People Who Are Homeless


People who are homeless face serious challenges that may prevent them from claiming the EITC and CTC. Without a stable place to live, people who are homeless may not receive mail consistently, making it hard to be sure they will receive the documents needed to file a tax return and claim tax credits. Sometimes, people who are homeless are unable to keep track of documents they may have received, or their documents have been destroyed.


  • Food banks and soup kitchens
  • Shelters and transitional housing programs
  • Job placement assistance programs
  • Health clinics


1. Let people know they do not need a permanent address to file a tax return and claim tax credits.

Shelters or other service providers, such as a health care clinic or a drop-in day center, may allow residents or clients to use their address for tax purposes.

Organizations assisting people experiencing homelessness should contact their IRS Territory Manager to become an IRS Trusted Partner to receive multiple refund checks at their address. This will help prevent the IRS from flagging organizations for potential fraud which could further delay the delivery of payments.

Organizations that do this should also ensure their mail-handling procedures are secure and provide a way for refund checks to reach recipients safely. Some organizations require mail to be opened in front of two staff members so that both can verify that checks were received. People who are not staying in a shelter can use a relative’s or friend’s address.

2. Help people experiencing homelessness obtain replacement tax documents.

Inform people that they can file taxes and claim tax credits even if they misplaced or did not receive their W-2 or 1099 forms.

If people cannot get a copy of their documents from their employer, they can complete Form 4852, Substitute for Form W-2, Wage and Tax Statement or Form 1099-R, Distributions From Pensions, Annuities, Retirement or Profit-Sharing Plans, IRAs, Insurance Contracts, etc. This form requests information about wages and taxes withheld, so it is helpful to have documentation, such as a final pay stub, to complete it. Those without a final pay stub may still be able to fill out the form by estimating their earnings. Organizations can refer workers to a local VITA site that can help do this or assist those who need a copy of their previous tax return. See How to file taxes if you are experiencing homelessness for more information.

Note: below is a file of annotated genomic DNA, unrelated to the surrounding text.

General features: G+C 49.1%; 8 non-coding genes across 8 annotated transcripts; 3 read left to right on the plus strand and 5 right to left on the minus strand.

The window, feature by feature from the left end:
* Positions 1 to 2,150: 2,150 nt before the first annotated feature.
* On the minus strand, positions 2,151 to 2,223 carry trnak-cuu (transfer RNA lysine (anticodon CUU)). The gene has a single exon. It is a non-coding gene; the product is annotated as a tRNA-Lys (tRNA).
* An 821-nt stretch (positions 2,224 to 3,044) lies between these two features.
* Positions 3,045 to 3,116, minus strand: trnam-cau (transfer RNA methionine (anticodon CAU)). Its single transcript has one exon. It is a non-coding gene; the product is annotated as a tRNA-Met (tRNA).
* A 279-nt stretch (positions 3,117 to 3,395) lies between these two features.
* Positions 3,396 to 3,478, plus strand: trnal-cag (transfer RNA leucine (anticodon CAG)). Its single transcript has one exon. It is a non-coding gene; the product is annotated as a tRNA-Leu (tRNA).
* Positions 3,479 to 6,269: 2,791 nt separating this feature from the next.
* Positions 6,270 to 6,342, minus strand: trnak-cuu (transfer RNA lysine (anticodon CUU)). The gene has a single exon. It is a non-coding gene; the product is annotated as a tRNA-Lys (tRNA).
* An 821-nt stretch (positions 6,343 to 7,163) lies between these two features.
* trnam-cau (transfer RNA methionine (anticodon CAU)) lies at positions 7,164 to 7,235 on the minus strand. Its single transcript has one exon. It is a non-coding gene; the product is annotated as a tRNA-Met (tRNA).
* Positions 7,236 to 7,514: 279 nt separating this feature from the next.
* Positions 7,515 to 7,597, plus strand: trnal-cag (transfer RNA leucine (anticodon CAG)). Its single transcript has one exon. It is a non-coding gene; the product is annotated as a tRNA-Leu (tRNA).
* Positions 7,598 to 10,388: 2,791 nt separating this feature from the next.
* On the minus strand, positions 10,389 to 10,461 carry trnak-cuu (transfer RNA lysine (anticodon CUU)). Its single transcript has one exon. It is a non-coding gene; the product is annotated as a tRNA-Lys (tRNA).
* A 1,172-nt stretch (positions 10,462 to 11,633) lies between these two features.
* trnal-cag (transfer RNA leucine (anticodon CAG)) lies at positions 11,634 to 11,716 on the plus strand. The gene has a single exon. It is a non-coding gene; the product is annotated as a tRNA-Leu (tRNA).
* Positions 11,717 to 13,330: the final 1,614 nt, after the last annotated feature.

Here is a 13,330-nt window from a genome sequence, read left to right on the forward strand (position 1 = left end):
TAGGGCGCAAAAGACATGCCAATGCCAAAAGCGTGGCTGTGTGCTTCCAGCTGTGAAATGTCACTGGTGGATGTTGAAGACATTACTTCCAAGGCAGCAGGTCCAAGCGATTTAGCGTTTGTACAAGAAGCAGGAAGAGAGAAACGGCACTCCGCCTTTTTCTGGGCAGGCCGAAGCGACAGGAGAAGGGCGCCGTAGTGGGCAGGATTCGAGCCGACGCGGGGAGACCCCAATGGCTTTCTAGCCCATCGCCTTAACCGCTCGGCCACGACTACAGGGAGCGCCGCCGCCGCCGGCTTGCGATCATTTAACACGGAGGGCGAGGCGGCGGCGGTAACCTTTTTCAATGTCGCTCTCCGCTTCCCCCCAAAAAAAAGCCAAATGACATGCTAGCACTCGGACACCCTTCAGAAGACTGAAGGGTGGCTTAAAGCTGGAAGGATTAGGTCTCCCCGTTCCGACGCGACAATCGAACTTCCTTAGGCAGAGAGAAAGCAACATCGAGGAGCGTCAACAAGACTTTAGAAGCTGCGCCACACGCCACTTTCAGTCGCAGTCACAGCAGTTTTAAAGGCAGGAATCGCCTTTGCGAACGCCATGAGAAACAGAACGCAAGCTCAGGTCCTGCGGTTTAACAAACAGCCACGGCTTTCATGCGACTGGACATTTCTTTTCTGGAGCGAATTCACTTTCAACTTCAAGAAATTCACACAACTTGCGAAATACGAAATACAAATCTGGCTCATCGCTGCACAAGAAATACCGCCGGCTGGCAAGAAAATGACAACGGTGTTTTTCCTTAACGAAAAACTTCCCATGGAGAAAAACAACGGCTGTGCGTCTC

3. Enlist organizations serving people who are homeless.

Partner with food banks, soup kitchens, shelters, transitional housing programs and local welfare agencies that come in contact with homeless persons. Work with shelters to establish free on-site tax filing clinics. Engage job placement assistance programs for homeless persons in tax credit outreach. They can extend their efforts by informing employers about the credits and encouraging them to share information with all of their employees.


4. Explore “street newspapers.”

Street newspapers raise public awareness about poverty and homelessness by publishing articles by people who are homeless or formerly homeless, advocates, and professional writers and are sold by people who are homeless. Outreach Campaigns can encourage publishers to inform sellers about the EITC and CTC, write stories about the tax credits, print the locations of local VITA sites, and place advertisements to recruit free tax preparation volunteers.

5. Connect with your city’s “Plan to End Homelessness.”

Enlist participating groups in tax credit outreach activities. Do an internet search to find out if your state or city has a “Plan to End Homelessness.”


Contact organizations that have state or local affiliates to identify local groups providing services for people experiencing homelessness.

Explore tax resources for people experience homelessness.

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